I am on the executive committee of the Nordic Twin Study of Cancer (NorTwinCan), a population-based cohort of 300,000 twins from Sweden, Norway, Denmark and Finland. The unique disease registers in the Nordic countries have allowed us to link data from the nationwide twin registers with cancer, mortality and disease registers, as well as questionnaire data collected on the twins. This unique population has led to a detailed understanding of the familial risk and heritability of various cancers, as well as to examine the relative contribution of genetic and environmental factors in cancer survival.  


I am passionate about teaching and mentoring. I serve as the Faculty Director for the Epidemiology Master’s in Science Program and also serve on the department’s educational committee. I am course instructor of Epidemiology of Cancer (EPI213) together with Ed Giovannucci. For three years, I co-led a two-week bootcamp course at HMS entitled the Molecular Pathology and Epidemiology of Cancer for the graduate students, and this has resulted in a textbook Molecular Pathology and Epidemiology of Cancer. I served as a faculty mentor for the T32 Cancer Epidemiology training grant and the Quantitative Sciences for Cancer Research at HSPH. Since 2012, I have served as a faculty member for the American Association for Cancer Research Integrative Molecular Epidemiology Workshop, and in 2016 joined as co-Director . Additional mentoring activities include formal mentoring of doctoral and MPH students at HSPH – including in epidemiology, environmental health and biostatistics, research mentoring of numerous clinical fellows in urology, medical oncology, and radiation oncology at the Harvard teaching hospitals and the DF/HCC, creating educational opportunities, mentoring and career development for students and fellows through my role as head of the cancer epidemiology track at HSPH. Finally, I have spearheaded a number of efforts to support early-stage investigators in cancer population sciences through my role at the DF/HCC.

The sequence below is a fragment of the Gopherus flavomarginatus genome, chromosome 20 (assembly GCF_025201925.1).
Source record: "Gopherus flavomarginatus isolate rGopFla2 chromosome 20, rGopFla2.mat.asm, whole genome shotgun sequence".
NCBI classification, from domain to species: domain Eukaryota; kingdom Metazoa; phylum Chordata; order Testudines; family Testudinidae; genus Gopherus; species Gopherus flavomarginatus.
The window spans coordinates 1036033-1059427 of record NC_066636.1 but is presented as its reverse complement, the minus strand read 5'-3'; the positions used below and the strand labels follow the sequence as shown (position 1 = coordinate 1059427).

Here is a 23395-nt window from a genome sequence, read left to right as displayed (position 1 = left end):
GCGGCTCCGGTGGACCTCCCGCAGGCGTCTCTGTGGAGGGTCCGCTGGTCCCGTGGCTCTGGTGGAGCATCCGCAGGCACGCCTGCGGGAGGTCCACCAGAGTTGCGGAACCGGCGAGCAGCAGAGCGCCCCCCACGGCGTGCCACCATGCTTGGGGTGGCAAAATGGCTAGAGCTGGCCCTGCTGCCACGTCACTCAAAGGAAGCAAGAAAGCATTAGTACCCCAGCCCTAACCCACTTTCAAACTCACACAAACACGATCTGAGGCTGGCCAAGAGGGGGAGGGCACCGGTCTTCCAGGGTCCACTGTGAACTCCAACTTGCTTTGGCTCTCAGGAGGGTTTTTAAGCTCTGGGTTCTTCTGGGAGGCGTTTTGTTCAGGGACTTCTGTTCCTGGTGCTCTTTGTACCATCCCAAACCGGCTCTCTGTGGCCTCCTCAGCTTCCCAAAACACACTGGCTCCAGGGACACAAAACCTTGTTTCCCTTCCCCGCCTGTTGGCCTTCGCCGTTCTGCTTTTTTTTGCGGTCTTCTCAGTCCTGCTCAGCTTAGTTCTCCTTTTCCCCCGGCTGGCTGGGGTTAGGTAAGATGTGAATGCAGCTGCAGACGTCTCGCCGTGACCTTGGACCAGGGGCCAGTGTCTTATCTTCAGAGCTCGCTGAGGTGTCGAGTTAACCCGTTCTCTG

Education and Training

Postdoctoral Fellowship, 2003-2004 Karolinska Institutet

ScD, 2003, Harvard School of Public Health

MPH, 1998, Boston University School of Public Health

Other Affiliations and Leadership Roles

  • Director, Cancer Epidemiology (Area of Interest), Department of Epidemiology, HSPH
  • Deputy Associate Director for Population Science, Cancer Epidemiology Program at Dana-Farber/Harvard Cancer Center (DF/HCC)
  • Director of Strategic Research Partnerships, American Cancer Society
  • Faculty Director, SM2 in Epidemiology Program
  • Executive Committee, U.S. Army Prostate Cancer Research Program Programmatic Panel
  • Scientific Advisory Board, Prostate Cancer Foundation
  • Co-Principal Investigator, Health Professionals Follow-up Study
  • Co-Principal Investigator, IRONMAN